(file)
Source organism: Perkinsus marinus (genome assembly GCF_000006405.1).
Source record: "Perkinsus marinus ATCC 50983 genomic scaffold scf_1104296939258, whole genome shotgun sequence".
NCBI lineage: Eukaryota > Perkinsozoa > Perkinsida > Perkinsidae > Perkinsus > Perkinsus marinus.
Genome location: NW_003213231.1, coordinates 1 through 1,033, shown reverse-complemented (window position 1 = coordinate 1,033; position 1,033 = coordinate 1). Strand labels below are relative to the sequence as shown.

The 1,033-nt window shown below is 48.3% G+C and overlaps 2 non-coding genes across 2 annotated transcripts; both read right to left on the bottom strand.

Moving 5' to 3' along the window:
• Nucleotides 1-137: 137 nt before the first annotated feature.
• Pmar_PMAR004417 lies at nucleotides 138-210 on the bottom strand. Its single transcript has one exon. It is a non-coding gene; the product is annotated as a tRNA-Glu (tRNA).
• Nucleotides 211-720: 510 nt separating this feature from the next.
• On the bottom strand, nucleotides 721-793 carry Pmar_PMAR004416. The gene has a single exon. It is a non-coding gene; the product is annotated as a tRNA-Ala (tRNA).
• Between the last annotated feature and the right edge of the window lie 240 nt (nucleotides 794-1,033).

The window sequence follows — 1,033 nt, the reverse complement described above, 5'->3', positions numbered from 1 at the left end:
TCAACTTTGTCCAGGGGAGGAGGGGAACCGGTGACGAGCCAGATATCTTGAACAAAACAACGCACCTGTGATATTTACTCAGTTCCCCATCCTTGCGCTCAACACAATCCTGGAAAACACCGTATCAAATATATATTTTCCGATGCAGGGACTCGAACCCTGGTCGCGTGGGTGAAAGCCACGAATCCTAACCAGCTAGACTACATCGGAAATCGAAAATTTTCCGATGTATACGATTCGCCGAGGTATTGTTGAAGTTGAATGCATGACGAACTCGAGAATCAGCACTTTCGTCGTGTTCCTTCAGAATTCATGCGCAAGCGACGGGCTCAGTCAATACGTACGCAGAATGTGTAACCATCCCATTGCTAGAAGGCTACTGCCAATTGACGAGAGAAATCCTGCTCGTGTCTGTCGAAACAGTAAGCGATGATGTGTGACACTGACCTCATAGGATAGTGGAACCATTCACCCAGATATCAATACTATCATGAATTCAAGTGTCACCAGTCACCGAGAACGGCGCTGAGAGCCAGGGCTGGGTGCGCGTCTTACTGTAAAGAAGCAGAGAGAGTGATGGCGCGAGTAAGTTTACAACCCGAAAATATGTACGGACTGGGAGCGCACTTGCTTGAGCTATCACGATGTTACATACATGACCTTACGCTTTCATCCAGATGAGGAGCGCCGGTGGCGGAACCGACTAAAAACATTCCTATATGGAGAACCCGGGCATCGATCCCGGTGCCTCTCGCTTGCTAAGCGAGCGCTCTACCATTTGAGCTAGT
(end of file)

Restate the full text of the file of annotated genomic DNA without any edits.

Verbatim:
Source organism: Perkinsus marinus (genome assembly GCF_000006405.1).
Source record: "Perkinsus marinus ATCC 50983 genomic scaffold scf_1104296939258, whole genome shotgun sequence".
NCBI lineage: Eukaryota > Perkinsozoa > Perkinsida > Perkinsidae > Perkinsus > Perkinsus marinus.
Genome location: NW_003213231.1, coordinates 1 through 1,033, shown reverse-complemented (window position 1 = coordinate 1,033; position 1,033 = coordinate 1). Strand labels below are relative to the sequence as shown.

The 1,033-nt window shown below is 48.3% G+C and overlaps 2 non-coding genes across 2 annotated transcripts; both read right to left on the bottom strand.

Moving 5' to 3' along the window:
• Nucleotides 1-137: 137 nt before the first annotated feature.
• Pmar_PMAR004417 lies at nucleotides 138-210 on the bottom strand. Its single transcript has one exon. It is a non-coding gene; the product is annotated as a tRNA-Glu (tRNA).
• Nucleotides 211-720: 510 nt separating this feature from the next.
• On the bottom strand, nucleotides 721-793 carry Pmar_PMAR004416. The gene has a single exon. It is a non-coding gene; the product is annotated as a tRNA-Ala (tRNA).
• Between the last annotated feature and the right edge of the window lie 240 nt (nucleotides 794-1,033).

The window sequence follows — 1,033 nt, the reverse complement described above, 5'->3', positions numbered from 1 at the left end:
TCAACTTTGTCCAGGGGAGGAGGGGAACCGGTGACGAGCCAGATATCTTGAACAAAACAACGCACCTGTGATATTTACTCAGTTCCCCATCCTTGCGCTCAACACAATCCTGGAAAACACCGTATCAAATATATATTTTCCGATGCAGGGACTCGAACCCTGGTCGCGTGGGTGAAAGCCACGAATCCTAACCAGCTAGACTACATCGGAAATCGAAAATTTTCCGATGTATACGATTCGCCGAGGTATTGTTGAAGTTGAATGCATGACGAACTCGAGAATCAGCACTTTCGTCGTGTTCCTTCAGAATTCATGCGCAAGCGACGGGCTCAGTCAATACGTACGCAGAATGTGTAACCATCCCATTGCTAGAAGGCTACTGCCAATTGACGAGAGAAATCCTGCTCGTGTCTGTCGAAACAGTAAGCGATGATGTGTGACACTGACCTCATAGGATAGTGGAACCATTCACCCAGATATCAATACTATCATGAATTCAAGTGTCACCAGTCACCGAGAACGGCGCTGAGAGCCAGGGCTGGGTGCGCGTCTTACTGTAAAGAAGCAGAGAGAGTGATGGCGCGAGTAAGTTTACAACCCGAAAATATGTACGGACTGGGAGCGCACTTGCTTGAGCTATCACGATGTTACATACATGACCTTACGCTTTCATCCAGATGAGGAGCGCCGGTGGCGGAACCGACTAAAAACATTCCTATATGGAGAACCCGGGCATCGATCCCGGTGCCTCTCGCTTGCTAAGCGAGCGCTCTACCATTTGAGCTAGT